Air Force

October 25, 2013

AFMC 5-center construct reaches full operational capability

Gen. Janet Wolfenbarger, commander of Air Force Materiel Command, announced Oct. 22, 2013,†the full operational capability of the command’s 5-center construct, a major milestone in AFMC history.

“The 80,000-plus men and women of AFMC have repeatedly raised their own bar for success. This world-class workforce continues to display the dedication and innovation that are hallmarks of Air Force professionals,” Wolfenbarger said. “As a result, we leveraged an historic opportunity to more efficiently and effectively equip the Air Force for world-dominant airpower. I am incredibly proud to stand with them today as I declare full operational capability.”

Birthed from former Secretary of Defense Robert M. Gates’ 2010 “efficiency” directive in anticipation of substantially reduced resources, this is the largest reorganization within AFMC since its establishment 21 years ago.

Wolfenbarger pointed out that AFMC’s reorganization maximizes mission-effective and cost-effective operations to provide global vigilance, global reach, and global power for America through:

  • Unity of purpose – One center, one mission, one commander across multiple locations;
  • Standardized processes across all mission areas;
  • A streamlined organizational structure; and,
  • A single weapon system face to the warfighter and industry.
  • Wolfenbarger also said there are several quantifiable successes the reorganized AFMC has realized in the past year since initial operational capability was declared Oct. 1, 2012. They include the following:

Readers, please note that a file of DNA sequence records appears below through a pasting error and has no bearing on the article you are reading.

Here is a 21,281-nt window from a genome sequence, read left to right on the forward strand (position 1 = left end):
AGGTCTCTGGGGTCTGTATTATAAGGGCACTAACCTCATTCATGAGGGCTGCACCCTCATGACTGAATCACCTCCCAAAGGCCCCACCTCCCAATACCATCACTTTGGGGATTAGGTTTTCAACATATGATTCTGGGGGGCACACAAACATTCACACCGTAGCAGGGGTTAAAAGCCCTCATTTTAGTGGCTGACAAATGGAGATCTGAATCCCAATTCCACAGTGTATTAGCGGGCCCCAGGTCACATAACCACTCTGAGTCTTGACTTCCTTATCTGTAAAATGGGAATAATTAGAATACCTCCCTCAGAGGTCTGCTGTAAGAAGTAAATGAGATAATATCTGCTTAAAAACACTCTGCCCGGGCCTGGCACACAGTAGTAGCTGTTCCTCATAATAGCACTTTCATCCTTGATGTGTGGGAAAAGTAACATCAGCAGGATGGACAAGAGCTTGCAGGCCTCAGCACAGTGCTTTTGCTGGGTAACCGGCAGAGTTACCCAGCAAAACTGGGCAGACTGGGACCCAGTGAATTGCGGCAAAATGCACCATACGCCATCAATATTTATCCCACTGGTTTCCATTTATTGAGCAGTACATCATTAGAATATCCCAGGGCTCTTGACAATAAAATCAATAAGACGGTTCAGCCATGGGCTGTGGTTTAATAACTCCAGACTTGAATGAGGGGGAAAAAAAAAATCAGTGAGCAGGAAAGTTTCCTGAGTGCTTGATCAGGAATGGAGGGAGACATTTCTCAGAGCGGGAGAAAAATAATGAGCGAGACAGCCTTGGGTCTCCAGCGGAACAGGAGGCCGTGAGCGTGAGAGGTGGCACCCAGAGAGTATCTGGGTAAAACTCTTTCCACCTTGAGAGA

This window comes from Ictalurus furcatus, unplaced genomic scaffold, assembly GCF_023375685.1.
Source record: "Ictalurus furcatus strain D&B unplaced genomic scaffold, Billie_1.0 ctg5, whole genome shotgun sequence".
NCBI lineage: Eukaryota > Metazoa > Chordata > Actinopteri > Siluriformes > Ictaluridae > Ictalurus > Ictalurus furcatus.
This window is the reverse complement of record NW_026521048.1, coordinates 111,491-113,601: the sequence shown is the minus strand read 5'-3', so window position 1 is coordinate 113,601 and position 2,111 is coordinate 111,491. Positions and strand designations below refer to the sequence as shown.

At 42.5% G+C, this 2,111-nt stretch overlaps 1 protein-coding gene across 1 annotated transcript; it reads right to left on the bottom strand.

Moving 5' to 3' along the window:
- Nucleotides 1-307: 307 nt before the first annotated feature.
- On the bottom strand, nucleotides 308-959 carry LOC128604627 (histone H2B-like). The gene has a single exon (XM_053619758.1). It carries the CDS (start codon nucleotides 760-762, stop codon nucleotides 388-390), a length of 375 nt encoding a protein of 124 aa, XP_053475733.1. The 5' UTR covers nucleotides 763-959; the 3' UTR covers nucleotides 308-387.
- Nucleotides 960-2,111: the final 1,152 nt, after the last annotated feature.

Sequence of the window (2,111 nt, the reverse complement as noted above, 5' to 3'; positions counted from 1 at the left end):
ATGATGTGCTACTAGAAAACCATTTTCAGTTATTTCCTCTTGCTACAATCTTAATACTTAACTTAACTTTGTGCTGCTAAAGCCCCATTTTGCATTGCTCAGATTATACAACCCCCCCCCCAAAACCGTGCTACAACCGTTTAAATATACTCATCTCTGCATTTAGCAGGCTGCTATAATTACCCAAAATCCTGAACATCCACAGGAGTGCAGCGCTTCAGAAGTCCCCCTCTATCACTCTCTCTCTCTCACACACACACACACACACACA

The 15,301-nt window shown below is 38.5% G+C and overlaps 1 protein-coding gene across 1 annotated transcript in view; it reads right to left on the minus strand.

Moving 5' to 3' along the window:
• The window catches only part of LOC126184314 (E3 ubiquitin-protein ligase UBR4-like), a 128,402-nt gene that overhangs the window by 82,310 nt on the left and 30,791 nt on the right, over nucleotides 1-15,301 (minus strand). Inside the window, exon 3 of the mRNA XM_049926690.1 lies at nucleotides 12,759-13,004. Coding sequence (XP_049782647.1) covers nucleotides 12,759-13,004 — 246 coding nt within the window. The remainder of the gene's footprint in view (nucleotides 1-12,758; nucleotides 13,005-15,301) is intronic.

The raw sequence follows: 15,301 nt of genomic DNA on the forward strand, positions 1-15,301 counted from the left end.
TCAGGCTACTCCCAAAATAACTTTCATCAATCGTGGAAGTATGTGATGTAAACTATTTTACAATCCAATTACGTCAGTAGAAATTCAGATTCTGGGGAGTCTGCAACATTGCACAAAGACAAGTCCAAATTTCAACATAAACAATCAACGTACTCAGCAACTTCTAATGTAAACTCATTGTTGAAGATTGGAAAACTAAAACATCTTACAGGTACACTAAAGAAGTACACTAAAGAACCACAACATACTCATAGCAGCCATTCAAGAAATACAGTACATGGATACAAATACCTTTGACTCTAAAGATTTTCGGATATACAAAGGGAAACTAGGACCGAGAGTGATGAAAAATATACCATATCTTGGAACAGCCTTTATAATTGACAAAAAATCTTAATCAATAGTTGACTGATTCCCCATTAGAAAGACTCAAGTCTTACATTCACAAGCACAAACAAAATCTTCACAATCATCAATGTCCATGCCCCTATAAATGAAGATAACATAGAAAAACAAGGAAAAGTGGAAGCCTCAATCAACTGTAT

• Reduced costs and improved readiness, marked by a substantial increase in depot aircraft production, and a reduction in critical parts shortages and depot backorders;
  • Collaboration across maintenance, repair, overhaul/supply and lifecycle management to reduce depot rates by 5 percent for the first-time ever – driving a fiscal year 2015 savings of $515 million;
  • Implementation of a standard Should Cost process that captured the life cycle of weapon systems for Acquisition Category 1 programs – more than $2 billion savings projected to date, with potential to save more than $5 billion when employed across all ACAT programs, sustainment programs, and services; and,
  • Creation of the Weapons System Enterprise Review to provide senior leaders comprehensive, integrated, and timely data focused on fielded weapon system support, modernization, and future risk areas.

Prior to the reorganization, AFMC was made up of 12 centers across the command. The reduction to five centers immediately netted an operating efficiency through reduced overhead of more than $109 million per year.

The command’s five centers are the Air Force Research Laboratory and the Air Force Life Cycle Management Center, both headquartered at Wright-Patterson AFB; Air Force Test Center, headquartered at Edwards AFB, Calif.; Air Force Sustainment Center, headquartered at Tinker, AFB, Okla.; and the Air Force Nuclear Weapons Center, headquartered at Kirtland AFB, N.M.




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